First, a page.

SPRINGFIELD, ILL. - Are you looking for an affordable short trip away? Do you enjoy museums and dining on Cozy Corn Dogs?
You might want to try a sprint to Springfield. The city is home to historical attractions and museums such as the Old State Capitol and Illinois State Capitol, the Abraham Lincoln Presidential Library and Museum, Lincoln's Tomb, Lincoln Home National Historic site, Illinois State Museum, Lincoln-Herndon Law Offices and a variety of other museums such as the National Museum of Surveying, Air Combat Museum, Illinois State Military Museum and more.
The attractions are affordable and some are in relatively close proximity to one another, allowing one to see a variety of sites in a short time. For a little less cost and more adventure, you might want to try staying at a place via Airbnb, a website connecting travelers to those renting out rooms and apartments. The Airbnb option allowed us to stay at a 1-bedroom apartment suite complete with a full kitchen and living room with private entrance.
Springfield is also family friendly, if the kids are old enough. We took our 8-year-old daughter along, but left our 3-year-old son home with Grandma. It turned out to be the best decision, as the strict museums probably weren't equipped for a rowdy toddler and the trip required a lot of walking.
Staying only two days, I only had a glance at the city's surface. But upon first impression, it seemed a no-nonsense kind of place with friendly locals, history, scenic parks and very determined tour guides. We were able to check out the following attractions.
Day 1 - New and Old Capitol
Our first stop was a quick and informative tour through the Illinois State Capitol, with its most impressive feature being the stained glass dome. It is also home to statues of notable Illinois figures, a plaster frieze and murals. There is a hallway with pictures of former Governors, excluding Rod Blagojevich who, while in office, was impeached and removed from his elected position. There were a couple muffled whispers among the crowd, as visitors tried to figure out how many Illinois governors had been to jail and for what.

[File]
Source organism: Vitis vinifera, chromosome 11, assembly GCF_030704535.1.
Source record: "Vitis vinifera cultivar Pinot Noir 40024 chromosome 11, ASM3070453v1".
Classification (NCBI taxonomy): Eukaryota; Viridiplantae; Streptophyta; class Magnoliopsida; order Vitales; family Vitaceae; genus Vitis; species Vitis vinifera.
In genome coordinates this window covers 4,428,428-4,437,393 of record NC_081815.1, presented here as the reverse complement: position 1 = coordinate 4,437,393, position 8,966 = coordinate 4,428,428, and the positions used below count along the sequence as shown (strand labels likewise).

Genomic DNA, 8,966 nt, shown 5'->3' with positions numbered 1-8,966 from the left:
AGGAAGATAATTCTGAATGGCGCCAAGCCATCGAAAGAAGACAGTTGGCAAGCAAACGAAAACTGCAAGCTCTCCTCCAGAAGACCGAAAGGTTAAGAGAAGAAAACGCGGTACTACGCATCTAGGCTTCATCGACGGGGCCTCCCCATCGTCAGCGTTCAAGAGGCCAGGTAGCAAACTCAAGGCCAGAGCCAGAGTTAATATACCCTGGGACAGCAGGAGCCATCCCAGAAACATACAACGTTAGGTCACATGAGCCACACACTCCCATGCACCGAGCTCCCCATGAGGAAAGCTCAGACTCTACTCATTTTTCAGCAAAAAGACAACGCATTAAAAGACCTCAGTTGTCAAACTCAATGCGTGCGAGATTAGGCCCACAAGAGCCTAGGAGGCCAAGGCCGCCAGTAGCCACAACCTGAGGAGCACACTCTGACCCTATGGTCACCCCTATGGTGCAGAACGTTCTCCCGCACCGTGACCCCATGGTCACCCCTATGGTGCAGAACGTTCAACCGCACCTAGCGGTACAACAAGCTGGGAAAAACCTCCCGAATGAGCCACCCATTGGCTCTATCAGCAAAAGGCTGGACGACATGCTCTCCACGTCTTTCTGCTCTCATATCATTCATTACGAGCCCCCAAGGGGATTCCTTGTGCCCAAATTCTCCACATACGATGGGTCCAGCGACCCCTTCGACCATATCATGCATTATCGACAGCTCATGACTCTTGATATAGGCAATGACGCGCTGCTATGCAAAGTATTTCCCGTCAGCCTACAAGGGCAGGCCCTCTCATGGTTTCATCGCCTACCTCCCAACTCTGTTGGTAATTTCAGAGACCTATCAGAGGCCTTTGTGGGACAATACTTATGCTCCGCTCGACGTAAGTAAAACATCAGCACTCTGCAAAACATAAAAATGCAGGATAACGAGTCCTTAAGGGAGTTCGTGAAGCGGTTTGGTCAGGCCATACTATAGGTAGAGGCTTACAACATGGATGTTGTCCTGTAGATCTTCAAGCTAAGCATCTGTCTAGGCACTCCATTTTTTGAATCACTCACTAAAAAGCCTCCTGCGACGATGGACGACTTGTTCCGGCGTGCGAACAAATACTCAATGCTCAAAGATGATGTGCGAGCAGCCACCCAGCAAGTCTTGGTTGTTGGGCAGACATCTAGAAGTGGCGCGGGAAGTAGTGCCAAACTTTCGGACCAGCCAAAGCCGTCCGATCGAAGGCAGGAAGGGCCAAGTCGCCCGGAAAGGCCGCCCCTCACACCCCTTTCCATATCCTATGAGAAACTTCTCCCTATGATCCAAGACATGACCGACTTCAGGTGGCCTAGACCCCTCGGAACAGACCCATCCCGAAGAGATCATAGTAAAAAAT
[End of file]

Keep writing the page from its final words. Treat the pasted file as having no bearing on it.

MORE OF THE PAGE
The Old State Capitol State Historic Site, a Greek Revival-style structure which housed the state government from 1839 to 1876 is only a short walk away. Lincoln walked its floors during his last term in the Illinois House of Representatives. The building also was site to Lincoln's lying-in-state in 1865.
At the Old State Capitol, a lively lad with the Lincoln Troubadours dressed in period attire invited us to hear his group perform. He must have sensed my affability as he later walked over mid-song holding his hand out in an invitation to dance and join the performance - swirl and all. The group sang Civil War era songs such as "Oh Susannah" and "Battle Hymn of the Republic." The upbeat tempos took on new meaning considering the time period they represent. The reality of the era and the life of Abraham Lincoln began to sink in. Although reading about it can make it feel a bit abstract, walking the same places he walked, picturing all the carriages zipping to and fro made me realize the footsteps of our ancestors are perhaps closer than they appear.
Day 2- The Lincoln Home National Historic site
The Lincoln Home gave an intimate look into the life of his family. It was probably my favorite stop, despite some very strict tour guides.